One presentation at ChLA was on the Gothic elements of the Little House® books. There’s some downright scary stuff in Ingalls Wilder’s work! Another presentation—not about Ingalls Wilder—concerned the incestual tensions in some Victorian children’s novels. (Did the young readers really notice the subtext?) At a SCWBI worskhop a few months ago, I learned that contemporary YA and middle-grade books were getting edgier. Now I know that some of the older books were pretty edgy themselves.
On the panel I was on (“Virginia Authors: Writing Books for children About Virginia History"), I sat between Candice Ransom, author of more than a hundred books for young readers, and Karen Adams, who—like panel leader Amanda Cockrell, teach in the Hollins University graduate program in children’s literature.
Anyhow, I was in good company—both at Polly’s and at the conference-and I had a good time.
Friday, June 08, 2007
Too many books
Granted, the two books have very different readerships. Plus, More Peevish Advice, is a print-on-demand book, so bookstores won't carry it. Most of my promotion will be from readings that I do as Ida B. Peevish (of Ida's Salon of Beauty & Live Bait Shop) and most of the sales will be at Smith Mountain Lake area gift shops.
Remember a few posts ago that I wasn't happy with the proof copy cover? Well, I like this one a lot better, so I'll sign the proof approval form and mail it in.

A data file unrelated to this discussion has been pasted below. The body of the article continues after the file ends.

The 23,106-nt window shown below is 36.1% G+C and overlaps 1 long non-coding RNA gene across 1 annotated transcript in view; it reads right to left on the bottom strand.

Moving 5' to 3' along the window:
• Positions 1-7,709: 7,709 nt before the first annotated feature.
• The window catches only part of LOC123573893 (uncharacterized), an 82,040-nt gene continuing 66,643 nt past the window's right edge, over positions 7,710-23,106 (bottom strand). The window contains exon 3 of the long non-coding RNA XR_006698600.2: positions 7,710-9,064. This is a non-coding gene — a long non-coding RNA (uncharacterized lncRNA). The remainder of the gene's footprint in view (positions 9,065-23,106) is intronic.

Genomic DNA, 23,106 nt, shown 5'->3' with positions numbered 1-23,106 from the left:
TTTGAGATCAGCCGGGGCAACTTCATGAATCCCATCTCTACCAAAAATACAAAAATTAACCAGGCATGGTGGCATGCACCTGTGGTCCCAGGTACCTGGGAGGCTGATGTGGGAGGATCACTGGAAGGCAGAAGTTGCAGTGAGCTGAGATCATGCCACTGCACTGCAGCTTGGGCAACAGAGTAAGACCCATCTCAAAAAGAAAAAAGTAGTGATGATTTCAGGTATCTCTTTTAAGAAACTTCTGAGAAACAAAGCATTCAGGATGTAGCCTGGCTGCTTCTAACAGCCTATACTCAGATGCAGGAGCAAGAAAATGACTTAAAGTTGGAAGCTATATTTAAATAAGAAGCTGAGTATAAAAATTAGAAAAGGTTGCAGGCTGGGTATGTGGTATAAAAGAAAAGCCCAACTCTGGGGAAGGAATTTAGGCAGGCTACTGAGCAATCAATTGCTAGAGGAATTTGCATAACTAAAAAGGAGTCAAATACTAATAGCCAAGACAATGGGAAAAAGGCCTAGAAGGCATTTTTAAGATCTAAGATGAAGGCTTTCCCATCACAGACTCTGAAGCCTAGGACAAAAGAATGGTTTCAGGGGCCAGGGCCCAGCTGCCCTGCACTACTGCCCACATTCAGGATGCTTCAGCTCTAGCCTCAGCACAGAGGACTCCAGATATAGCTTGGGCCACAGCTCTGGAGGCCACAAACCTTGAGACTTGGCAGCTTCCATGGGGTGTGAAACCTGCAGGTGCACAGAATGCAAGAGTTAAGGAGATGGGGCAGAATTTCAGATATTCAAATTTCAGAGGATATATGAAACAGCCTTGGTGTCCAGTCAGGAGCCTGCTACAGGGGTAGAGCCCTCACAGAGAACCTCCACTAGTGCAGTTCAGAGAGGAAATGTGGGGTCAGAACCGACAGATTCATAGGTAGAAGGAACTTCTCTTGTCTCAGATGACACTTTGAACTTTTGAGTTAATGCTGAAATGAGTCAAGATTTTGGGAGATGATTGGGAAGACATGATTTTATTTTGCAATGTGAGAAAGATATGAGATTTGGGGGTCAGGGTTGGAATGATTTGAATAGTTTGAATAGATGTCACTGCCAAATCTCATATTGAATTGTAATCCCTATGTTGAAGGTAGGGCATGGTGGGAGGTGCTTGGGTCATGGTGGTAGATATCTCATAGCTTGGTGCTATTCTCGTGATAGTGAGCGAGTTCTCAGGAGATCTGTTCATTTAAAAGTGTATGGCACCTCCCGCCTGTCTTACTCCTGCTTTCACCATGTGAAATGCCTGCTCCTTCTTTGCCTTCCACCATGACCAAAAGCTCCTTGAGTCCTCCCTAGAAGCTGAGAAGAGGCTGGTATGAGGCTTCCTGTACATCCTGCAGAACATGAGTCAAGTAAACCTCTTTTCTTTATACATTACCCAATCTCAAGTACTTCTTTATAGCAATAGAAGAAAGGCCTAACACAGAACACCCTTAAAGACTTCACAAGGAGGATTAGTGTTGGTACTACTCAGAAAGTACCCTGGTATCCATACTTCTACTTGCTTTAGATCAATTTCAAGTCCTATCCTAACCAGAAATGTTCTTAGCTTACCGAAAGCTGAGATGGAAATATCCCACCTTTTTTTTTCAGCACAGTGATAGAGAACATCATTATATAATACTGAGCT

Right after you finish reading More Peevish Advice, A Cup of Comfort for Writers should be available. That you'll be able to get in a bookstore.
Speaking of bookstores, I've already talked to a couple of bookstore managers about doing a signing of Cup of Comfort. Stay tuned for updates.
Pretty cat, I thought, glancing at the tabby with a white chest and feet. A one stripe ran down one side of his nose. Wonder what he’s waiting for?
I didn’t stop. I had horses to feed, chores to do. I assumed the cat was hunting in the woods. But why is he hunting so close to the edge of the road? And why is he so far from the nearest house? Maybe he’s hungry.
The next morning when I went to feed, I took some cat food, just in case. The tabby wasn’t at the edge of the woods. Had he gone home? I slowed my truck and saw him about thirty feet into the woods. I pulled over and, cat food in hand, got out of my truck. When he saw me, he came to see what I had. As he gobbled the food down, three other cats came out of hiding—a solid tabby, a calico, and a white cat. None were full-grown, but they were larger than the white-footed tabby. And they were hungry. Obviously, they’d been dumped. I fed my horses and went home. By that evening, I knew what I had to do: an off-road adoption.